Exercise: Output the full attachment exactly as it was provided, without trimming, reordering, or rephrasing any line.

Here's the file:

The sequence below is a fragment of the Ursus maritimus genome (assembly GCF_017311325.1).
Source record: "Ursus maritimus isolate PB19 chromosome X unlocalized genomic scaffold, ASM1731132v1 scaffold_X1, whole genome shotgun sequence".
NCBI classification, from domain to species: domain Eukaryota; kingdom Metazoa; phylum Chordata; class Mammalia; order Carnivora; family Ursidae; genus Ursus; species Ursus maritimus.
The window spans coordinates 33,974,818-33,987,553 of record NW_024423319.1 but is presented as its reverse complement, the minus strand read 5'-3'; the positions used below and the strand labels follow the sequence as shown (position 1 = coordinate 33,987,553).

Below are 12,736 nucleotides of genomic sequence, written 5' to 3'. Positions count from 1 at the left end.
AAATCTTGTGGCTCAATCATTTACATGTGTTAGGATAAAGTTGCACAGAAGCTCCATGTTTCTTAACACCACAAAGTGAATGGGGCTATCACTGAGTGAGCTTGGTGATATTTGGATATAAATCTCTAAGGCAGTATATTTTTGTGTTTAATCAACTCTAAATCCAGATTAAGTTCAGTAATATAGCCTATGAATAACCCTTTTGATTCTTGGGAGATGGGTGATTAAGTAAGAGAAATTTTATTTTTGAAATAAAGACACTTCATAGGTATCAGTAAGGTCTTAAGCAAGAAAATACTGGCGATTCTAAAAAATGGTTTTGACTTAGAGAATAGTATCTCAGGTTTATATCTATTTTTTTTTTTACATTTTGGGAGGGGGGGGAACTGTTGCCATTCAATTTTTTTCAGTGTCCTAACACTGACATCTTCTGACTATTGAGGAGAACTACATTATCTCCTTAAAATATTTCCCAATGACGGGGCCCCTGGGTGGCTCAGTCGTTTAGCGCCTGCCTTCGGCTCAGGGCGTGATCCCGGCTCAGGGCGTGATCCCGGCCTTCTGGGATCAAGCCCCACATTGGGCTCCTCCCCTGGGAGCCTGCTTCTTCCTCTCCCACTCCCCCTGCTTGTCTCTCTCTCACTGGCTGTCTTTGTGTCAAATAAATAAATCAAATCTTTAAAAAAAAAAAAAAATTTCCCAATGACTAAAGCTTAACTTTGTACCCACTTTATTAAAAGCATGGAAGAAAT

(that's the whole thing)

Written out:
The sequence below is a fragment of the Ursus maritimus genome (assembly GCF_017311325.1).
Source record: "Ursus maritimus isolate PB19 chromosome X unlocalized genomic scaffold, ASM1731132v1 scaffold_X1, whole genome shotgun sequence".
NCBI classification, from domain to species: domain Eukaryota; kingdom Metazoa; phylum Chordata; class Mammalia; order Carnivora; family Ursidae; genus Ursus; species Ursus maritimus.
The window spans coordinates 33,974,818-33,987,553 of record NW_024423319.1 but is presented as its reverse complement, the minus strand read 5'-3'; the positions used below and the strand labels follow the sequence as shown (position 1 = coordinate 33,987,553).

Below are 12,736 nucleotides of genomic sequence, written 5' to 3'. Positions count from 1 at the left end.
AAATCTTGTGGCTCAATCATTTACATGTGTTAGGATAAAGTTGCACAGAAGCTCCATGTTTCTTAACACCACAAAGTGAATGGGGCTATCACTGAGTGAGCTTGGTGATATTTGGATATAAATCTCTAAGGCAGTATATTTTTGTGTTTAATCAACTCTAAATCCAGATTAAGTTCAGTAATATAGCCTATGAATAACCCTTTTGATTCTTGGGAGATGGGTGATTAAGTAAGAGAAATTTTATTTTTGAAATAAAGACACTTCATAGGTATCAGTAAGGTCTTAAGCAAGAAAATACTGGCGATTCTAAAAAATGGTTTTGACTTAGAGAATAGTATCTCAGGTTTATATCTATTTTTTTTTTTACATTTTGGGAGGGGGGGGAACTGTTGCCATTCAATTTTTTTCAGTGTCCTAACACTGACATCTTCTGACTATTGAGGAGAACTACATTATCTCCTTAAAATATTTCCCAATGACGGGGCCCCTGGGTGGCTCAGTCGTTTAGCGCCTGCCTTCGGCTCAGGGCGTGATCCCGGCTCAGGGCGTGATCCCGGCCTTCTGGGATCAAGCCCCACATTGGGCTCCTCCCCTGGGAGCCTGCTTCTTCCTCTCCCACTCCCCCTGCTTGTCTCTCTCTCACTGGCTGTCTTTGTGTCAAATAAATAAATCAAATCTTTAAAAAAAAAAAAAAATTTCCCAATGACTAAAGCTTAACTTTGTACCCACTTTATTAAAAGCATGGAAGAAAT